One Day at a Time

museum in Turkey, stone weapons, stone tools, museum tools–By: RS Jacobs (c) 2012

Every night I get to thinking

Of what my life has become.

I think I grew up while blinking,

And I still feel just as dumb.

Maybe he and I switched bodies,

Wishing on a magic lamp.

This college-age guy still thought he’s

Way back there in summer camp.


Think what you know me by.

That’s how I will stay.

See the real me through the grime.

We don’t see eye to eye,

Because your “one day”

Is my “one day at a time.”


Yesterday when I was a kid,

They asked me what I would be.

But twenty years, who would have bid

On that kid still being me?

I wanted to join the force,

And now I live to protect.

I’d have killed to ride a horse,

And I’m not giving up yet.


People think dreams are distant,

If they happen at all.

But asked to name mine, I can’t,

’cause I’m living them all.

They all think nightmares don’t end,

That they’ll last forever.

But I see around the bend.

That chain is severed.


Think what you know me by.

That’s how I will stay.


See the real me through the grime.

We don’t see eye to eye,

Because your “one day”

Is my “one day at a time.”


Every day I start up thinking

Of what my life can become.

I see all my problems shrinking,

Count my friends, and see the sum.

I wish you could see through my eyes

In the dread darkest of days,

See all the struggle yet realize

Cheese at the end of the maze.


You think you know – you think I don’t see;

You fear what is staying – you wish I could be

More than I am, more than this grime,

More than the me that I am all the time.

There’s something to say of the man I’d become,

But you’re wrong if you think I’m twiddling my thumbs,


Because your “one day”…

…is my “one day at a time.



Wielding the Wand

[You have to hang on till the end!  Here is a shortened version of yesterday’s post…to get you to the punch line more quickly.]

by: RS Jacobs

He sat there ensconced in polished brown safety; he stared straight ahead. There before him, glowing in brilliant light, was everything he cared to know about, and so much more. Looking ahead as he did, he took on the power of the Fates themselves. He could peer into the past, study the present world, and even discover the future. He could observe, in a distant fashion, the private lives of his fellow man. Struggles, victories, sorrows; all were laid bare to his all-seeing eye. In mere moments, he could journey from forest, tcourage, courageous girl, girl in hoodie, girl with light sabre, girl with sword, light sabre, wando desert, to the depths of space. This was his telescope and grabbing claw to every universe — all in one.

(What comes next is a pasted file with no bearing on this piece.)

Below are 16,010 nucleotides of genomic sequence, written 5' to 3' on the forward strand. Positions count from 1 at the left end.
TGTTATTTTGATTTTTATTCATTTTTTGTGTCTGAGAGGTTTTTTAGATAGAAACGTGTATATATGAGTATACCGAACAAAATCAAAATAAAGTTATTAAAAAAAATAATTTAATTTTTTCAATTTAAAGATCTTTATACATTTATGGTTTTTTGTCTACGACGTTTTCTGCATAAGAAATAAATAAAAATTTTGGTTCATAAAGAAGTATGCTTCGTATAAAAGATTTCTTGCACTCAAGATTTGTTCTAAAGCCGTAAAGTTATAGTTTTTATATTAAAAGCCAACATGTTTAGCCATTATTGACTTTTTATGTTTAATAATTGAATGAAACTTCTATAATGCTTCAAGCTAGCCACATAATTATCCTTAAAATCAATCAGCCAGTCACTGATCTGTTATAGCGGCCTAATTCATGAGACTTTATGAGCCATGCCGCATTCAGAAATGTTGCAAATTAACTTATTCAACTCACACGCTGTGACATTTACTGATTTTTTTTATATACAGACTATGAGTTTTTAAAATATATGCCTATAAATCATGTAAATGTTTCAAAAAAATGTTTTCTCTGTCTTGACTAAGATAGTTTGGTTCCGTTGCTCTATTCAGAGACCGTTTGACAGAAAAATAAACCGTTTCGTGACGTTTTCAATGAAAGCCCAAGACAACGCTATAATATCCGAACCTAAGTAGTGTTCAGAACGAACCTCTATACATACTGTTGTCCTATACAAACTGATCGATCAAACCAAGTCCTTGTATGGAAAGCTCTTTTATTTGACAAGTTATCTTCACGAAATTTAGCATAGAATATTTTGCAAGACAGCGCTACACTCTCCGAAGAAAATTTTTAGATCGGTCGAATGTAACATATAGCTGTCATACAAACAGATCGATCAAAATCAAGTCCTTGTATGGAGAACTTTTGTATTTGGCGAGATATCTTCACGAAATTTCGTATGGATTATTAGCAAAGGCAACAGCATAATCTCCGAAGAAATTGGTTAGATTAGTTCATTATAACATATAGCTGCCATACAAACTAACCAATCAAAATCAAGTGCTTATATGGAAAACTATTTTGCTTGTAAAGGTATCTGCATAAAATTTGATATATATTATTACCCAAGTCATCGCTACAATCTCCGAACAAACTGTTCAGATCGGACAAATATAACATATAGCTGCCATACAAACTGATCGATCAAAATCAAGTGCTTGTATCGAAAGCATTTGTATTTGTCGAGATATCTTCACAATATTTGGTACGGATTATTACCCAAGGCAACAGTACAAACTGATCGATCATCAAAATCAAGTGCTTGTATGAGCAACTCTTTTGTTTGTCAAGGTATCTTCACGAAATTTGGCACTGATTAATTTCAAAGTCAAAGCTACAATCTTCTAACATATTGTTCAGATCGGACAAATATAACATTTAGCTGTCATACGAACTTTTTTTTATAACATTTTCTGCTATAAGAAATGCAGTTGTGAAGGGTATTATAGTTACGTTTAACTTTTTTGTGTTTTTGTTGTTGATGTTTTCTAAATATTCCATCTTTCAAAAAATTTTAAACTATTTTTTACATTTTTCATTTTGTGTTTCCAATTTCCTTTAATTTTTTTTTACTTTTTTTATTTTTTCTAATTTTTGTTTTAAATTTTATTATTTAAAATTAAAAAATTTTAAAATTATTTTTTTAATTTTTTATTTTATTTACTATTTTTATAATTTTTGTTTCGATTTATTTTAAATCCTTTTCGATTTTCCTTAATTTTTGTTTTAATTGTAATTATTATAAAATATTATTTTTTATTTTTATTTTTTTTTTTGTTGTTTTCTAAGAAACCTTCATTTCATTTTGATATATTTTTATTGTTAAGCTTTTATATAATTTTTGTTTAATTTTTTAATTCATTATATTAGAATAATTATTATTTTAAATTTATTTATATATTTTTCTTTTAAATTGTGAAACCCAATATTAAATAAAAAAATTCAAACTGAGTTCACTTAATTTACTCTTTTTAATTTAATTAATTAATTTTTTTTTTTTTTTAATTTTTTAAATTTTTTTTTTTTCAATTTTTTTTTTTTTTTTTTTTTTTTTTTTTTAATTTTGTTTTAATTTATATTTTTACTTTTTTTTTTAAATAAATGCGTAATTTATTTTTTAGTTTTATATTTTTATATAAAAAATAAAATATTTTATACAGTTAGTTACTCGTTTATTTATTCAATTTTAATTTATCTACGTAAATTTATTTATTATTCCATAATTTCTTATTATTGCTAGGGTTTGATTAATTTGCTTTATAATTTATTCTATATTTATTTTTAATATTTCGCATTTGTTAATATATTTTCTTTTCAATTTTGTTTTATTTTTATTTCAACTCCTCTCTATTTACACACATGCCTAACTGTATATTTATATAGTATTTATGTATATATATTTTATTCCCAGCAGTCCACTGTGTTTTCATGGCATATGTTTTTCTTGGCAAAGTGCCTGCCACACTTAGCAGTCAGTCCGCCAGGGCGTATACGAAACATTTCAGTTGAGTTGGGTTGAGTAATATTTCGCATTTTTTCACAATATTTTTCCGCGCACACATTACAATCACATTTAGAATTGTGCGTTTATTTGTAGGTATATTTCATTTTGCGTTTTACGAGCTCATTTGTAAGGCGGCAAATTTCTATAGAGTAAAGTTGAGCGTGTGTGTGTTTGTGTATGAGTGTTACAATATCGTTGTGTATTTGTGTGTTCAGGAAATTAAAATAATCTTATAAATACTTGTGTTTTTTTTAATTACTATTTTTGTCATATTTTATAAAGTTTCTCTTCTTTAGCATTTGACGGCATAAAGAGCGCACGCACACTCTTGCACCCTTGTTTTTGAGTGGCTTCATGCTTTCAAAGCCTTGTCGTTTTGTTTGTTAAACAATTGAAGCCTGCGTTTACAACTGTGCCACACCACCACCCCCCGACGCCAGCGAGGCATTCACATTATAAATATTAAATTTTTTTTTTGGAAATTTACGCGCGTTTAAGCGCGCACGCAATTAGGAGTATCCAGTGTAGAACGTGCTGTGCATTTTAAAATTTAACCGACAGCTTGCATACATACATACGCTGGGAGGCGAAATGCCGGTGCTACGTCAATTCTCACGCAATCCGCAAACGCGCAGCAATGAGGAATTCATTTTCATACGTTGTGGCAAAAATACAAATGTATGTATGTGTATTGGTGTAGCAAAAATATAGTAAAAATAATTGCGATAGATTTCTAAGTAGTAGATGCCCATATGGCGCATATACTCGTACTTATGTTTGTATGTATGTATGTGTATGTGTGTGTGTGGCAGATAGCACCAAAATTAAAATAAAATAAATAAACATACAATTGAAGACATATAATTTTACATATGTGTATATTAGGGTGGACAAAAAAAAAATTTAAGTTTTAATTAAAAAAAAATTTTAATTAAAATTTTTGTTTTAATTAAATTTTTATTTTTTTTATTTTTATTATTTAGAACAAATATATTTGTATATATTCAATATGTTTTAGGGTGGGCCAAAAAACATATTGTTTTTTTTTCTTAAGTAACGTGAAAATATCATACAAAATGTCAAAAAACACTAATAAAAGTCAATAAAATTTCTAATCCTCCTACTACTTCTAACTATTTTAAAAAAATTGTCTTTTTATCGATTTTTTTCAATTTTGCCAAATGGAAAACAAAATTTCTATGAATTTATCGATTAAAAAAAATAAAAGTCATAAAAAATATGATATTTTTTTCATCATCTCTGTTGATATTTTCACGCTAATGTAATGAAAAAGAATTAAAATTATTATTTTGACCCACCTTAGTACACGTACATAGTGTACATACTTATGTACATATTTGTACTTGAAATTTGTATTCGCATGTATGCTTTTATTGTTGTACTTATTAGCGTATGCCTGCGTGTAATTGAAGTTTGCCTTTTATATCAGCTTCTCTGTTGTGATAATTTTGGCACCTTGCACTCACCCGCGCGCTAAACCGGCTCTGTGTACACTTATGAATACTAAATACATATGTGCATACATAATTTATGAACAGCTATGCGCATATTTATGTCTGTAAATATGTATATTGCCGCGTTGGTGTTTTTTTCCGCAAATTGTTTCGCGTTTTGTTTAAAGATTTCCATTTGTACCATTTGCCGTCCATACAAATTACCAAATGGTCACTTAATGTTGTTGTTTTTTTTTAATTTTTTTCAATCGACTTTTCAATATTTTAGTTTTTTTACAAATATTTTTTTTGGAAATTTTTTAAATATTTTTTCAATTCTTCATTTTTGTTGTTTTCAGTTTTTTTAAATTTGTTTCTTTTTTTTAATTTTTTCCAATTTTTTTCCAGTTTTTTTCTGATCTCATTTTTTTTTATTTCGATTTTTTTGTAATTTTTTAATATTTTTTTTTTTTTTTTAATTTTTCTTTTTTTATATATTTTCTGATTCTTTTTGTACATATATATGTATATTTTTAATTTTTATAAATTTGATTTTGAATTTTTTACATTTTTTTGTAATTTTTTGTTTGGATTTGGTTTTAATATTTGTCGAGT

At his left hand sat a sampling of the fountain of youth, seemingly seething with the energies of life itself. At his right, manna from Heaven. With the world before him, and life on either side, this was no man who graced this place with his presence, but a king.

Without diverting his gaze from the wonders that darted about his eyes, this king closed a meaty hand around the weapon of his choice: black in color, smoother than river stones, and studded with glory, but no larger than a wizard’s wand. Despite the size of the thing, the incalculable power of this weapon could end whole worlds, then bring them back as if they had never left. This rod of power could seize the reins of time, and seize them it did.

Taking on a countenance most pensive, he stroked his grizzled chin and sat in deep thought. Reactions to what he had seen raced through his head like hunting falcons. But this pondering only brought him to realize the gravity of his findings, and his hand rose to his face, as if to keep it from falling off.  He contemplated the power of the black rod, and when he could take no more, the black rod was brought up again. The flashing lights and echoing sounds were dismissed. He closed his eyes, exhaled a slow, deep breath, and said,

           wand, remote control, watching TV, watching television “Five hundred channels, and nothing on.”

(Now that you know the punch line, go back and read Tiresome Visions for the full story.)

What is it?

What is it
That drives and halts the soul?
What is it
That mends and breaks the heart?
What is it
That draws the winds of change
And brings them as but a breeze to some,
And yet a storm to others?

Is it Literature? The written word?
That sprawling, scrawling, inky text unheard?
Shakespeare, Elliot, Browning, Poe, Doyle?
Is the written word the mortal coil?
It could be argued by the greater men
Of our time, that a word can do you in.
But a word bears no power of its own.
It needs man’s mind to become fully grown.

Is it Culture? Is it politicians?
That inspires the called to their missions?
Churchill, Washington, Hitler, Gandhi, no.
The ebbing waves of culture come and go.
But if not culture, well, what is it then?
What drives the most essential life of men?
It cannot be found in the written word,
And it was not by man that man occurred.

What makes the blood boil?
For what does man toil?
What mends and breaks the heart?
Not math, science, or art.
What destroys the past without fail,
And makes the future just a tale?
The winds of change, the sands of time,
A word of reason or of rhyme.

Man does not
Drive or halt the soul.
Man does not
Mend or break the heart.
Man does not
Draw the winds of change.
He can’t make them but a breeze to some,
And yet a storm to others.
Gilded in armor of light,
Our answer is just in sight.
Do you know the Answer?